here, or one too far forward. You stack one, right on top of each other. The legs are stacked on top of each other. Now, you’re going to lift this leg up into
adduction, which is toward the sky. You’re going to do so with the hip backward
from that midline. So, you’re not just lifting straight up
off that other knee. It’s up, and then back, and you’re leaving
it right here. Do you feel that right here? JESSE: Yeah. JEFF: You should be able to feel it right
here, in this spot. Right on the back side in that glute medias. Hold it there. I let go and he already started dropping because
he doesn’t really have that strength. But there are two tests to do here. If you have somebody nearby, the first thing
they can do is stabilize right here and just push to see how much resistance you can take,
if you really can’t take much. Or you just try to hold it there. I want to see if you can hold it for 60 seconds. How you doin’? JESSE: It hurts. JEFF: It hurts? Do you think you’re going to make it? JESSE: No. JEFF: So, this is a very easy drill here. You’re just lifting and holding, but a lot
of you won’t be able to do that and hold it for 60 seconds. Or you certainly won’t have the strength
to be able to withstand any kind of downward force. JESSE: Right. JEFF: The next thing we want to do is try
to strengthen that. So, how do we do it? JESSE: You tell them. JEFF: The same way we just did it. The same thing becomes an exercise. It’s so simple. It’s not remedial. I’ve mentioned it before, the “Jane Fonda”
exercise, side leg lift. This is incredibly helpful here. This helps with low back pain as well, to
prevent that from coming back. So, get back into position, stack everything,
and now you have to go slow and deliberate. So, make sure you go straight down to the
ground. Flat down. All right. There you go. Now what you want to do is lift straight up,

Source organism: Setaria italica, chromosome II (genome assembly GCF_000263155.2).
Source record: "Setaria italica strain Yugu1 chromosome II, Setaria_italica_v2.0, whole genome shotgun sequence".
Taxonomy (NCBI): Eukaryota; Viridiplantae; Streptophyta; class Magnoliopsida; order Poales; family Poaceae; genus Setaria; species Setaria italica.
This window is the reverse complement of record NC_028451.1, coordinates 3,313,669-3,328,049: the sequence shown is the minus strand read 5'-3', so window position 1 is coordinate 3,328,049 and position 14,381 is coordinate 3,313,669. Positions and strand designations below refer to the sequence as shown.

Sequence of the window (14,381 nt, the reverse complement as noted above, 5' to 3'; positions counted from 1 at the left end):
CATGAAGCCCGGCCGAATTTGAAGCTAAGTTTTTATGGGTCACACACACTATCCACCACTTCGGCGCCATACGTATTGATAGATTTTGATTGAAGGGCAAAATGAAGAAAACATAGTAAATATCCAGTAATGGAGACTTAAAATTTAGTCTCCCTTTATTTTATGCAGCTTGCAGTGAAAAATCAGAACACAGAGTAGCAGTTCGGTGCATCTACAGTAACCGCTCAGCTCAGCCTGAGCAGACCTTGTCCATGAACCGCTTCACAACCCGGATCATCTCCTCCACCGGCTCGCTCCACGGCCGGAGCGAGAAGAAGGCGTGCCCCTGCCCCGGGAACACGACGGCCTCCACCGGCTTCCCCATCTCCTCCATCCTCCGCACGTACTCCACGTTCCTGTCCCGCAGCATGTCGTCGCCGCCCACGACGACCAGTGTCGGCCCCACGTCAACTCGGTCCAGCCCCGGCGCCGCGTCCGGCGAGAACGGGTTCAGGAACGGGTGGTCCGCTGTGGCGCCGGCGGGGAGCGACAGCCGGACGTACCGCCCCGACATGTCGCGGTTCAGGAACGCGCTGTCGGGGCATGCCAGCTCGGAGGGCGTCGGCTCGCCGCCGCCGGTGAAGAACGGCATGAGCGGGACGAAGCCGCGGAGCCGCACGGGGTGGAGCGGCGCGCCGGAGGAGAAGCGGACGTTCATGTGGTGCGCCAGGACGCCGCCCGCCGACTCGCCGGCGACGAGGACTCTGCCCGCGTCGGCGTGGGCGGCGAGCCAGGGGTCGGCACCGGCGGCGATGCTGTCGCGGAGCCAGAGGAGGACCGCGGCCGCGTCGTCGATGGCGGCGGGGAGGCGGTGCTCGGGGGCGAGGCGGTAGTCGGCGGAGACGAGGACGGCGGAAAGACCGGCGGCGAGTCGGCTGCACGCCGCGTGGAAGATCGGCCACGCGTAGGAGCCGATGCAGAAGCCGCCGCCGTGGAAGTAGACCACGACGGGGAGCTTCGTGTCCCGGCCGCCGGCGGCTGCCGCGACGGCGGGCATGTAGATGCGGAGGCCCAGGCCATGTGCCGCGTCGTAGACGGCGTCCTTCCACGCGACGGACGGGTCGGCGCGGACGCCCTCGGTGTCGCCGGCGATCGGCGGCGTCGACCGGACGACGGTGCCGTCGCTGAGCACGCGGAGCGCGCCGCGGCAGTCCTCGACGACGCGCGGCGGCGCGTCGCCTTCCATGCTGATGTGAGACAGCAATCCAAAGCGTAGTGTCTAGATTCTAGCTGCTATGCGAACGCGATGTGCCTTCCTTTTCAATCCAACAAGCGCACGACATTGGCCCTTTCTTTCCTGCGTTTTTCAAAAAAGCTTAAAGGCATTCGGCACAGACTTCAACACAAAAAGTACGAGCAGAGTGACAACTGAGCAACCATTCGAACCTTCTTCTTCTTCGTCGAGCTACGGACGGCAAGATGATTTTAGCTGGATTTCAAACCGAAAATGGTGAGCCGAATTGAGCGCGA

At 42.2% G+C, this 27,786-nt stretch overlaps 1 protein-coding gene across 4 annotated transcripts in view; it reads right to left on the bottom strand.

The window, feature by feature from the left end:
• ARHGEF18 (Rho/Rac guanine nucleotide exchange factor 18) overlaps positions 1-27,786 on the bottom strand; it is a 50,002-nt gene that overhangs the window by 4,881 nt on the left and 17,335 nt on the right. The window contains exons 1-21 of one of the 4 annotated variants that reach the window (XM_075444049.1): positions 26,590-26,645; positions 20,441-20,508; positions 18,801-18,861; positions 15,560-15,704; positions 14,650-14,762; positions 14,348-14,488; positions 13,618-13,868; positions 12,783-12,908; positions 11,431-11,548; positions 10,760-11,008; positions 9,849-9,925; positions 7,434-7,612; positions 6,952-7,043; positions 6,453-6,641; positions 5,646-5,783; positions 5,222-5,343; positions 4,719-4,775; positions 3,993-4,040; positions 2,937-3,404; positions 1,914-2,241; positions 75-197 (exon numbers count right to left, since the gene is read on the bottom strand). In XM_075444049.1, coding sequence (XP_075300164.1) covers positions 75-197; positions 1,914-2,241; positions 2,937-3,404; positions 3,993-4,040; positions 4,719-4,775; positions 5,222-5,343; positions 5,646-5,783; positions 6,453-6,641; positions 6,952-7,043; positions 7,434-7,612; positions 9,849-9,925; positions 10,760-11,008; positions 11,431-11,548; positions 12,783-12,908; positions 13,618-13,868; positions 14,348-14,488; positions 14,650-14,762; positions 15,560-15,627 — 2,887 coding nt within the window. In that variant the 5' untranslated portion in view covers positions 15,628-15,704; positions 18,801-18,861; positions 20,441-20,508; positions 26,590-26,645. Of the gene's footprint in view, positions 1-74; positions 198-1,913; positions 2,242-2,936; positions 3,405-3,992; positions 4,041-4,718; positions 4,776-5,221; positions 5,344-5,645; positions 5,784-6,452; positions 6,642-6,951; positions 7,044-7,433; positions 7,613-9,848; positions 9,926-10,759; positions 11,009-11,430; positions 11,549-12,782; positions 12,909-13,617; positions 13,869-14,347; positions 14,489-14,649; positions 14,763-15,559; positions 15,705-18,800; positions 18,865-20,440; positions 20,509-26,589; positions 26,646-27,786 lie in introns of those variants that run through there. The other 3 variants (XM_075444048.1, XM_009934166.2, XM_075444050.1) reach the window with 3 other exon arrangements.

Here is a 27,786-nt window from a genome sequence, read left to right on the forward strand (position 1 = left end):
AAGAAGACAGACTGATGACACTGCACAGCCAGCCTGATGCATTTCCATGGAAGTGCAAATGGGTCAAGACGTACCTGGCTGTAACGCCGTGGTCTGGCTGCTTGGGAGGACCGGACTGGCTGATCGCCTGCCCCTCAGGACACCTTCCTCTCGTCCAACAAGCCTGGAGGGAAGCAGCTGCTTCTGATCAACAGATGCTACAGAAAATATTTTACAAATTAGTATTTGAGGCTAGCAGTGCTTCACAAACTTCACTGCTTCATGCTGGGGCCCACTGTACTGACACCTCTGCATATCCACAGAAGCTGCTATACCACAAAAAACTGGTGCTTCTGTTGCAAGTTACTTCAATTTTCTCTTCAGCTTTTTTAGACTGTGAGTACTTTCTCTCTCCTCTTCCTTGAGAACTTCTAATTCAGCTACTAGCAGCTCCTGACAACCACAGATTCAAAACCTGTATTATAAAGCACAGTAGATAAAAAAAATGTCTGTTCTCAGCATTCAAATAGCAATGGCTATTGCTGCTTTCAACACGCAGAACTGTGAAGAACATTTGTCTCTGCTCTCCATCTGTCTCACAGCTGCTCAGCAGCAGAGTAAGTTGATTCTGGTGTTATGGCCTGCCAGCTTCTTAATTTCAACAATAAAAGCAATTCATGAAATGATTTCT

slow, control it, squeeze through here, bring it back at the same time. That’s where you’re going to start and
end, okay? You’re going straight down, and then up,
and back. Right there. Squeeze it. Is that – right. Okay, go down. And up. Right there. And squeeze it. So, every one deliberate, every one squeezed,
every one with a purpose. I’m telling you; you’ll be lucky if you
get 10 or 12 good repetitions here. But it showcases just how weak this muscle
is. Once you start to finally address it, you’re
going to be amazed at how much more effective it is for getting rid of this pain. A couple of other things. Number one: things to watch out for. As you lift it up, don’t lift up and start
bringing it in front of the body. That’s a substitution. Instead of being back here at extension, you’re
shifting the focus off the glute medias to more of the hip flexor to do this work for
you. You don’t want to do that. The next things that’s likely going to happen
is, as you start to bring the leg up, you’re going to turn your body. Your pelvis is going to drop back in this
direction. That’s no good either because what’s happening
there is this weak glute medias is begging for help and trying to get help from the hip
flexor on the front side, or maybe even the TFL, to lift up for you. We don’t want that either because all you’re
going to do is feed more into the problem you’ve already caused. This imbalance between the two. The second exercise I want you to do to strengthen
up these weak glute medias’ is to sit on a bench. Again, a lot of cyclists, a lot of runners
will get this problem because they’re going through this continued cycle of a straight
leg, and then a bent leg. A straight leg, and a bent leg. What happens, as you can imagine, this band
– this tendinous attachment down here at the knee – when the leg straightens out
there’s the most lax that there’s going to be on it. Then when I bend, I start to bend that structure
that’s already tight. Then it tends to snap over the outside structures
of the knee. Then when I go straight again it’s lax and
can move. Then when I start to bend it builds that tension,
and it snaps. That leads to a lot of the irritation, repetitive
irritation, of the outside here. So, you want to make sure you’re strengthening
this under load, in all scenarios of extension, or flexion of the hip. So, what we can do is take a band like this. You step through it, like that. So, you just step your feet through. Now you wrap it around here, you cross over
once, like Jesse’s doing there. Now you take this band, you’re going to
wrap it around the knees one more time. So, over the thighs and under the foot. Over the thigh and under the foot. Now you’ve got this resisted structure here
for your hips. Now however far apart you keep your feet is
going to determine how much more tension you have on that band. But about hip width apart is a good place
to be. Now we move from here. You’re going to go and spread the legs apart. Go out into adduction and then you come back
in. Again, deliberate, good repetitions. Out, squeeze, hold. You can feel it right in that spot, right? JESSE: Yep. JEFF: Right through the glute med. You’d do a set of 10 good, well-intentioned